Andrew Fiala (On Ethics July 30), regarding the sorry state of American politics, cited two commonly misunderstood sayings of Jesus.
Questioners attempted to trap Jesus by using a Roman coin depicting the “divine” emperor to ask if it was lawful to pay taxes with it. To say yes would break the commandment against such images. To say no would provoke the Romans. Jesus said to give Caesar what belongs to Caesar, implying the coin but no more. Everything else, and in the end, everything, belongs to God.
Similarly, saying his kingdom was not of this world doesn’t mean, as is often misinterpreted, out of this world – otherworldly or apolitical. In John’s gospel, “the world” rarely means the physical world – but the world’s values.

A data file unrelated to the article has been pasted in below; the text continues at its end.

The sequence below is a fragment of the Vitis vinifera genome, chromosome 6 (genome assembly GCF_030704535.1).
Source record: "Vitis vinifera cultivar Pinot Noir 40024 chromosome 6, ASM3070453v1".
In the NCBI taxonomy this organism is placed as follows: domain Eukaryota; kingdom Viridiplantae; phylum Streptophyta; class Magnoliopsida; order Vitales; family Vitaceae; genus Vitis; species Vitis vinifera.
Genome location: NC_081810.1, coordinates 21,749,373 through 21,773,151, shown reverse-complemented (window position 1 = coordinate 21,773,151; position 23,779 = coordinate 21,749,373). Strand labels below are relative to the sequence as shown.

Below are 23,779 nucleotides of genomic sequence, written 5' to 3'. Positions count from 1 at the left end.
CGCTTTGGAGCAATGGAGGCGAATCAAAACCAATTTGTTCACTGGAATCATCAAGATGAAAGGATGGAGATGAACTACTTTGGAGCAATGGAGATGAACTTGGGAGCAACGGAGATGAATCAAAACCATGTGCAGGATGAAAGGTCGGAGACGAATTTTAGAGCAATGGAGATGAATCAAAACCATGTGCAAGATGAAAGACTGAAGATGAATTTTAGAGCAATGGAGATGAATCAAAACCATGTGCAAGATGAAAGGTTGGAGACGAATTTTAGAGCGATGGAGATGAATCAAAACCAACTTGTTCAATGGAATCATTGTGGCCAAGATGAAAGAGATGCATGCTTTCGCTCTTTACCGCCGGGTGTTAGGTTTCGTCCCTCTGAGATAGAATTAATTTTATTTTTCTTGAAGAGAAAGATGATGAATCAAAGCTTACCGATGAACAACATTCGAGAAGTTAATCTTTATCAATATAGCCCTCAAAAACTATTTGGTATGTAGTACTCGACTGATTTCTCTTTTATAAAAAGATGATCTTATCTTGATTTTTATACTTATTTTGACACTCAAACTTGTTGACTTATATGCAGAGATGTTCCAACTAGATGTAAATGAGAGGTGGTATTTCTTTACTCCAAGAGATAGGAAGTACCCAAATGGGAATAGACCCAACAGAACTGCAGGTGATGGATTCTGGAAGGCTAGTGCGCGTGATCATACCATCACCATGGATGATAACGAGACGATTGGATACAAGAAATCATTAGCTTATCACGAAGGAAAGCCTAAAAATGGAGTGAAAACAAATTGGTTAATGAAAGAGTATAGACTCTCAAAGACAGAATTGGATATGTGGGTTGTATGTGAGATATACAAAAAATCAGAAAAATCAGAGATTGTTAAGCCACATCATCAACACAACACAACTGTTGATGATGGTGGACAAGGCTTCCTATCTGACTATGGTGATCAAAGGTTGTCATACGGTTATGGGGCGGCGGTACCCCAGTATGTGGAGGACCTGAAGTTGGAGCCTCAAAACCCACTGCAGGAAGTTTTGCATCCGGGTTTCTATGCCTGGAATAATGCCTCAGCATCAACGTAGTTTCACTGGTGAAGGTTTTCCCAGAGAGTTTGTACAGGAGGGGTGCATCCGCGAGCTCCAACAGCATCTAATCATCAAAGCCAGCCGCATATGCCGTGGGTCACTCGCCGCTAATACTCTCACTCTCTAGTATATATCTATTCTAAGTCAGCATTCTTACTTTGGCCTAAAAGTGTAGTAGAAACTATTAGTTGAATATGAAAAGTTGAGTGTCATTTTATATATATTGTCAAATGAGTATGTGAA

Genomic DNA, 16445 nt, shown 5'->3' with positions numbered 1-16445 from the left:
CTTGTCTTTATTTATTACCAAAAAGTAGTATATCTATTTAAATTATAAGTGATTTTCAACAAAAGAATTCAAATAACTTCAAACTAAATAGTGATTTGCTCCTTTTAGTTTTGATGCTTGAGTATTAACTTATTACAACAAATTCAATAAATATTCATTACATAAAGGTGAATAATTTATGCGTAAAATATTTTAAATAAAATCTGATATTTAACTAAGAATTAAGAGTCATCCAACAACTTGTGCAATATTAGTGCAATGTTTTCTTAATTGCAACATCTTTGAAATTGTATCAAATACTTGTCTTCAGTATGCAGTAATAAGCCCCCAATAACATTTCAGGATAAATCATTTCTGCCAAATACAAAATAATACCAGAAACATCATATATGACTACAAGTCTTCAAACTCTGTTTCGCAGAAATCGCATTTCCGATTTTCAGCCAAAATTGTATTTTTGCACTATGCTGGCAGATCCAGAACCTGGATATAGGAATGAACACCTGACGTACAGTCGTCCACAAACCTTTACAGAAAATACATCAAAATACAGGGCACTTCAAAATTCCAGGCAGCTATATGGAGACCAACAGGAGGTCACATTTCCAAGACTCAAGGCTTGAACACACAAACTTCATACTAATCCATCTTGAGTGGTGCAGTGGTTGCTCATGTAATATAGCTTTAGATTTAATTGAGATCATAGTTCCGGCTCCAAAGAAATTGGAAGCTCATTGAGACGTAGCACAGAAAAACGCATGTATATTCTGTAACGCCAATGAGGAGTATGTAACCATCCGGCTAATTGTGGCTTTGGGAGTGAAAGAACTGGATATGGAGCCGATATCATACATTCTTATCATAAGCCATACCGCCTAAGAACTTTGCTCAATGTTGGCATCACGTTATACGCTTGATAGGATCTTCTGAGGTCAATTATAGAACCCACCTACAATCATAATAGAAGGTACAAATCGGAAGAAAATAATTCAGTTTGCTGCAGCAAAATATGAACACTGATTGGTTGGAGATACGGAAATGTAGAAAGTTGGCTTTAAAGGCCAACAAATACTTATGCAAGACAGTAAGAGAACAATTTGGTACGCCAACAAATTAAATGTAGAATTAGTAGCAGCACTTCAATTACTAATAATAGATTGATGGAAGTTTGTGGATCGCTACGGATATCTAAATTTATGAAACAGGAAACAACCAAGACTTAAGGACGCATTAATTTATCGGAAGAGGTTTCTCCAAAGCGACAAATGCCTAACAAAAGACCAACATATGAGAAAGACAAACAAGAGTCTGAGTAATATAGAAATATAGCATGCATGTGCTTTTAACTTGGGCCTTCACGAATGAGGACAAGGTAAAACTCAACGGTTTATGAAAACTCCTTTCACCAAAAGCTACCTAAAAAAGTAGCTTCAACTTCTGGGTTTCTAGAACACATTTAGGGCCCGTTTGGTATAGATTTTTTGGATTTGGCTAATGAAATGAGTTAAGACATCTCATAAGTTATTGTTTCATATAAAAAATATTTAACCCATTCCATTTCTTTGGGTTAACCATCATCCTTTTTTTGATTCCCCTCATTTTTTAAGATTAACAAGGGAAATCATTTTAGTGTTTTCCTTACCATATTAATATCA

Jesus’ reign turns those values upside down. The poor are rich. Mourners rejoice. Peacemakers are heroes. The humble inherit. To follow Jesus is to live very much in this world but not by its values: fame, fortune, power, revenge.
Christianity is inherently political but not partisan. No party, ideology, government, military, nothing but God, deserves Christians’ full allegiance. And all the “others” among us – the widow, the orphan, the poor, the foreigner, the exploited and victimized – matter.
Kim Leslie, Clovis